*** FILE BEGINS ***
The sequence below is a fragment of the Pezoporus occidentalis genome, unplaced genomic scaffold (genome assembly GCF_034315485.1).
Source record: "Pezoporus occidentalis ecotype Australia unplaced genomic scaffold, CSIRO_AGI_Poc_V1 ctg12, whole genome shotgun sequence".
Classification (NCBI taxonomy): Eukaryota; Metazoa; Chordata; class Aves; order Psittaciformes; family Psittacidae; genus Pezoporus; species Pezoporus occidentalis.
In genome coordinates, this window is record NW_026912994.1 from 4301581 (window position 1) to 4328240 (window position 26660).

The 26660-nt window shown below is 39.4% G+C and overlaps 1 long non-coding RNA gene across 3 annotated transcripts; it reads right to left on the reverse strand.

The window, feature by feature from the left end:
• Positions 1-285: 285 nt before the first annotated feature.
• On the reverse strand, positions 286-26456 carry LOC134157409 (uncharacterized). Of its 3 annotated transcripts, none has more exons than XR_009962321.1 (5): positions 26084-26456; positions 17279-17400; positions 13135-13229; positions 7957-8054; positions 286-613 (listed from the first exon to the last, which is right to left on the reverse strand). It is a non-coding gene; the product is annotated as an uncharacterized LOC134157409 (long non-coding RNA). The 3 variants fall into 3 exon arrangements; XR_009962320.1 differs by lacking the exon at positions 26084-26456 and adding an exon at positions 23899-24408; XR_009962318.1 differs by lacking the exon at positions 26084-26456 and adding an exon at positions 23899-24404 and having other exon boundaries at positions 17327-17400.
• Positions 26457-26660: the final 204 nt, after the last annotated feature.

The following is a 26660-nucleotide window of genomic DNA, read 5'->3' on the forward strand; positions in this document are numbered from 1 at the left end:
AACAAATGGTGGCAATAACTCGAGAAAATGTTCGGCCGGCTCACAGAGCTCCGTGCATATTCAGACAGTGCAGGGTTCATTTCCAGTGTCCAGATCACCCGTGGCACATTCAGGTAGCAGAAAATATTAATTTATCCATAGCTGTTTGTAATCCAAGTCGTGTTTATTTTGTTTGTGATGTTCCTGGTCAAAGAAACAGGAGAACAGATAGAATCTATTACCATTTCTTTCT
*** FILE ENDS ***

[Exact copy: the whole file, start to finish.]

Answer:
The sequence below is a fragment of the Pezoporus occidentalis genome, unplaced genomic scaffold (genome assembly GCF_034315485.1).
Source record: "Pezoporus occidentalis ecotype Australia unplaced genomic scaffold, CSIRO_AGI_Poc_V1 ctg12, whole genome shotgun sequence".
Classification (NCBI taxonomy): Eukaryota; Metazoa; Chordata; class Aves; order Psittaciformes; family Psittacidae; genus Pezoporus; species Pezoporus occidentalis.
In genome coordinates, this window is record NW_026912994.1 from 4301581 (window position 1) to 4328240 (window position 26660).

The 26660-nt window shown below is 39.4% G+C and overlaps 1 long non-coding RNA gene across 3 annotated transcripts; it reads right to left on the reverse strand.

The window, feature by feature from the left end:
• Positions 1-285: 285 nt before the first annotated feature.
• On the reverse strand, positions 286-26456 carry LOC134157409 (uncharacterized). Of its 3 annotated transcripts, none has more exons than XR_009962321.1 (5): positions 26084-26456; positions 17279-17400; positions 13135-13229; positions 7957-8054; positions 286-613 (listed from the first exon to the last, which is right to left on the reverse strand). It is a non-coding gene; the product is annotated as an uncharacterized LOC134157409 (long non-coding RNA). The 3 variants fall into 3 exon arrangements; XR_009962320.1 differs by lacking the exon at positions 26084-26456 and adding an exon at positions 23899-24408; XR_009962318.1 differs by lacking the exon at positions 26084-26456 and adding an exon at positions 23899-24404 and having other exon boundaries at positions 17327-17400.
• Positions 26457-26660: the final 204 nt, after the last annotated feature.

The following is a 26660-nucleotide window of genomic DNA, read 5'->3' on the forward strand; positions in this document are numbered from 1 at the left end:
AACAAATGGTGGCAATAACTCGAGAAAATGTTCGGCCGGCTCACAGAGCTCCGTGCATATTCAGACAGTGCAGGGTTCATTTCCAGTGTCCAGATCACCCGTGGCACATTCAGGTAGCAGAAAATATTAATTTATCCATAGCTGTTTGTAATCCAAGTCGTGTTTATTTTGTTTGTGATGTTCCTGGTCAAAGAAACAGGAGAACAGATAGAATCTATTACCATTTCTTTCT